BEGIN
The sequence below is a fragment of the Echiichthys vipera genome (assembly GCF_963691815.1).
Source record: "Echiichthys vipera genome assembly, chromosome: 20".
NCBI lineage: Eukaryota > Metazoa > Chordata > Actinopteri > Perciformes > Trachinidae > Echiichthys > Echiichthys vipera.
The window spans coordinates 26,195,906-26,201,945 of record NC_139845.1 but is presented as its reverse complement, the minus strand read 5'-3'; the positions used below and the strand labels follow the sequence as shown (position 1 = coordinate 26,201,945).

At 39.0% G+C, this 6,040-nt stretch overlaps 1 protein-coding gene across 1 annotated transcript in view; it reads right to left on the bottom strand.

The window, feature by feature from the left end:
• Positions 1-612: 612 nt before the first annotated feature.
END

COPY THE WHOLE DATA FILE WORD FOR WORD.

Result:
The sequence below is a fragment of the Echiichthys vipera genome (assembly GCF_963691815.1).
Source record: "Echiichthys vipera genome assembly, chromosome: 20".
NCBI lineage: Eukaryota > Metazoa > Chordata > Actinopteri > Perciformes > Trachinidae > Echiichthys > Echiichthys vipera.
The window spans coordinates 26,195,906-26,201,945 of record NC_139845.1 but is presented as its reverse complement, the minus strand read 5'-3'; the positions used below and the strand labels follow the sequence as shown (position 1 = coordinate 26,201,945).

At 39.0% G+C, this 6,040-nt stretch overlaps 1 protein-coding gene across 1 annotated transcript in view; it reads right to left on the bottom strand.

The window, feature by feature from the left end:
• Positions 1-612: 612 nt before the first annotated feature.